Have you ever heard that quote, “You have the same number of hours in the day as Beyonce?”
Whenever I hear that, it makes me think of Queen Bey, looking fine as her glowy skinned self….WITH A TEAM OF ASSISTANTS AND HOUSEKEEPERS AND HELPERS supporting her every move.
So yes, while we all have the same number of hours in the day as Beyonce, we do not all have the resources that come along with being a major music mogul.
But, you do have more time than you think you do. Today, let’s drop the scary comparisons and bust a few myths around time, giving you more of it for the things that nourish you.
Before we begin, if you haven’t signed up for my free upcoming video series, 3 Key Steps To Managing Your Emotions So You Can Feel Like Yourself Again, register here.
The myth of time scarcity
A lot of us have an unhealthy mantra running through our minds: There’s Not Enough Time There’s Not Enough Time There’s Not Enough Time.
There’s actually plenty of time… for the things that matter.
Feeling like there aren’t enough hours in the day is another form of scarcity — fear there’s never enough. And while taking control of your time is a noble idea, this easily turns into controlling life, which only makes us more rigid.
The tighter we grip, the faster our day evaporates. Tensed up with a tight schedule, a single mishap destroys our carefully laid plans.
Our lives feel like sand slipping through an hour glass, piece by piece. We watch helplessly as years pass by, never able to find space for the things we want to do.
Meditate daily? When? Practice yoga? Yeah, right. Follow your dreams? Maybe tomorrow.
How to stop feeling like you don’t have enough time
The stress that builds as we grip time separates us from the present moment.
Instead of living our lives, we’re spending time all right, but not on the things that create joy or move our lives forward. Instead, we spend energy on the very things we want to escape from: stress, doubt, fear and worry.
Or we do things because we feel obligated and not because we want to.
The answer isn’t to do more, but to do less. To invest time instead of spend it.
To prioritize what really matters so that, “I don’t have the time,” turns into, “I choose to make the time.” Or, “I choose to not make the time.”
A mentor of mine says overwhelm is an absence of clarity. We’re always saying yes to something. The question is, what are you saying yes to?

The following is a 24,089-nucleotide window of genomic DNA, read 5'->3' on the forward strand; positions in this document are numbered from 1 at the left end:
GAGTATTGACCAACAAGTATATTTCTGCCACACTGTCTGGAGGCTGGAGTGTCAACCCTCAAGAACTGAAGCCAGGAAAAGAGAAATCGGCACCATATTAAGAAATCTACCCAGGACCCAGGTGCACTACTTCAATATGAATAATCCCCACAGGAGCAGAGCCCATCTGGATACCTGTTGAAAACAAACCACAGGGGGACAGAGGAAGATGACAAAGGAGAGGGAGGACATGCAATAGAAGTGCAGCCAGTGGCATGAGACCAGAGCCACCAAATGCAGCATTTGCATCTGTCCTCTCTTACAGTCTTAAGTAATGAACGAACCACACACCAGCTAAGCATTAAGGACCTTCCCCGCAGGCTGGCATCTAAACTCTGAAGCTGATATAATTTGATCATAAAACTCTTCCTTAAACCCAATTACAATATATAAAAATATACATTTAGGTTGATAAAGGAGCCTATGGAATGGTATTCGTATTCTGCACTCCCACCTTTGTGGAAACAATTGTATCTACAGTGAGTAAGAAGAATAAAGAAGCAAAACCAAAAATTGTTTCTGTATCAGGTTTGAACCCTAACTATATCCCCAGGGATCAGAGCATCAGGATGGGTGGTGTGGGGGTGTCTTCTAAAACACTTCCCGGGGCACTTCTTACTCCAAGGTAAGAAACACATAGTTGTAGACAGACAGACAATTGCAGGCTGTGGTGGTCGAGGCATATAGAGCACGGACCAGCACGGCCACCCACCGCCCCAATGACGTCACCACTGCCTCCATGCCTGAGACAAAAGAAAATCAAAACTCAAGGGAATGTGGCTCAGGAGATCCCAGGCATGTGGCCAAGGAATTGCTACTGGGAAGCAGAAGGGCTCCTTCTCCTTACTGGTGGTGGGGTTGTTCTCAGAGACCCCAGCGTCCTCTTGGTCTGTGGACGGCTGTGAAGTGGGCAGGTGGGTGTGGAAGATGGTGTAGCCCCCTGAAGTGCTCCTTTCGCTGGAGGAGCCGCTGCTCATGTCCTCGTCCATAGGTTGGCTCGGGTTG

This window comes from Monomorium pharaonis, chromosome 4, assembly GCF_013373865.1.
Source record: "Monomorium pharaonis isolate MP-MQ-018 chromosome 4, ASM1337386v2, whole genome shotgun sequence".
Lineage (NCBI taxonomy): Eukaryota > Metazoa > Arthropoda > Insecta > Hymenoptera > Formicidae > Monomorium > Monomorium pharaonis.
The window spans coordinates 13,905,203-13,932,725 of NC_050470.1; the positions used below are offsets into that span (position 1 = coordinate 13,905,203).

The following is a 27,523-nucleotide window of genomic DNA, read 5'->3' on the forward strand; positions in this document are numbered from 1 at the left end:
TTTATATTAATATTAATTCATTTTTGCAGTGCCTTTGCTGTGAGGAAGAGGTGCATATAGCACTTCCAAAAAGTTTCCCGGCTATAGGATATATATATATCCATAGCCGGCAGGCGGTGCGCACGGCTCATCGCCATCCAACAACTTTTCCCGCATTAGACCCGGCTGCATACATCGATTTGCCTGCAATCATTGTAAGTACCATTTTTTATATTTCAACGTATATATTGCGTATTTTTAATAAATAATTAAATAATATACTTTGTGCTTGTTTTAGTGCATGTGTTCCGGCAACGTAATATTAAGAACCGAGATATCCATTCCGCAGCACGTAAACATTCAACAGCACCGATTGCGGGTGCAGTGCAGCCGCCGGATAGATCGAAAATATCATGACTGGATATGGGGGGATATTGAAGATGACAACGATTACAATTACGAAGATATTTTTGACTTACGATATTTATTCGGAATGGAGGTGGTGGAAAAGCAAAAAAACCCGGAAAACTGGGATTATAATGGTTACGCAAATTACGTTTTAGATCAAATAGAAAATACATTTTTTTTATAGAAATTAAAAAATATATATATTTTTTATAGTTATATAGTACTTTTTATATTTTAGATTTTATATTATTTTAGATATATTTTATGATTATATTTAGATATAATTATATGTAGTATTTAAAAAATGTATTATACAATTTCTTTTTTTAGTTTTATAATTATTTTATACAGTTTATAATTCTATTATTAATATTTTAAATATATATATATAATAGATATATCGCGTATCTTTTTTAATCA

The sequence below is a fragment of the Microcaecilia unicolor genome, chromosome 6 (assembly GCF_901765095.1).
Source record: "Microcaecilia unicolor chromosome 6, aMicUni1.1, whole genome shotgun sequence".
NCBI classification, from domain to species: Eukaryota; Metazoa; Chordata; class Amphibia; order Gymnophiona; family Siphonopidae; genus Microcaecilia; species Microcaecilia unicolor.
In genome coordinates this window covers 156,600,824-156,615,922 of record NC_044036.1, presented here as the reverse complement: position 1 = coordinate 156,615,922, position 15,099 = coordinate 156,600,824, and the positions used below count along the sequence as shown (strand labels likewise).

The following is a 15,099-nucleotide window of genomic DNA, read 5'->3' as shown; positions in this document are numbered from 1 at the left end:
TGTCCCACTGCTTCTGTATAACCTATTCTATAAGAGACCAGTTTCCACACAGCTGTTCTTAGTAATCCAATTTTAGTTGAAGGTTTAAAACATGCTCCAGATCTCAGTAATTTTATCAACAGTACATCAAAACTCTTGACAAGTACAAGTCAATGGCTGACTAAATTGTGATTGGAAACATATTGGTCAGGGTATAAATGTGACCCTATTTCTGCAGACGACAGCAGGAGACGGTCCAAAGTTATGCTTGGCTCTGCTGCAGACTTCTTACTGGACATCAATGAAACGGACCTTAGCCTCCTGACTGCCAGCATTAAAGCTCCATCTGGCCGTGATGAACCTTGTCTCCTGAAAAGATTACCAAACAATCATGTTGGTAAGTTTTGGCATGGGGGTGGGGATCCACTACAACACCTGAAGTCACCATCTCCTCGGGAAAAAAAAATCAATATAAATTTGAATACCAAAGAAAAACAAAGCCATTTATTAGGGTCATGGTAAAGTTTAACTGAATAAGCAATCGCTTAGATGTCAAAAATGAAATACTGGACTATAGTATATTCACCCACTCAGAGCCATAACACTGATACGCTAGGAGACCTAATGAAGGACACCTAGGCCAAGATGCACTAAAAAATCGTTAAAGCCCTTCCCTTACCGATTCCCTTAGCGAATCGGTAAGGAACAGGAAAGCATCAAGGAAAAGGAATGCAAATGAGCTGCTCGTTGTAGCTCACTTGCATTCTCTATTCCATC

A great way to create more time is to invest in practices like meditation, personal development and yoga.
Spiritual practices creates mindfulness. Without mindfulness, days speed by in a blur. We’re thinking about tomorrow or next week or last week or last year, never fully appreciating the vastness of time, space and energy that’s available right now.
Many people want quick fixes for big problems without understanding that sometimes you need to slow down to speed up.
We need to create space to lay a strong foundation and then maintain it — whether that’s through healing or learning new skills or just taking time to rest and restore.
Otherwise it’s like we’re on the Titanic, filling up buckets of water and throwing them out into the sea without fixing the gaping hole left by an iceberg.
How do you spend your time?
If you’re on the Titanic, you might panic that you don’t have time to fix the real problem — but do you have time not to?
Consider for a minute the proverbial buckets of water in your life. Where are you treading water without making actual progress? Where are you choosing to spend energy that doesn’t serve you?
Common time-wasters are:
Worry, doubt and fear.
Worrying eats an absurd amount of life.
If you have no idea how much time you spend in worry, doubt or fear, I invite you to track it. Notice how many minutes, even hours, of your day worry steals.
Sometimes before sitting to meditate, I worry about feeling bored. When those concerns arise, I always remind myself of this: If I can spend 10 minutes worrying or planning, I can definitely spend 10 minutes meditating.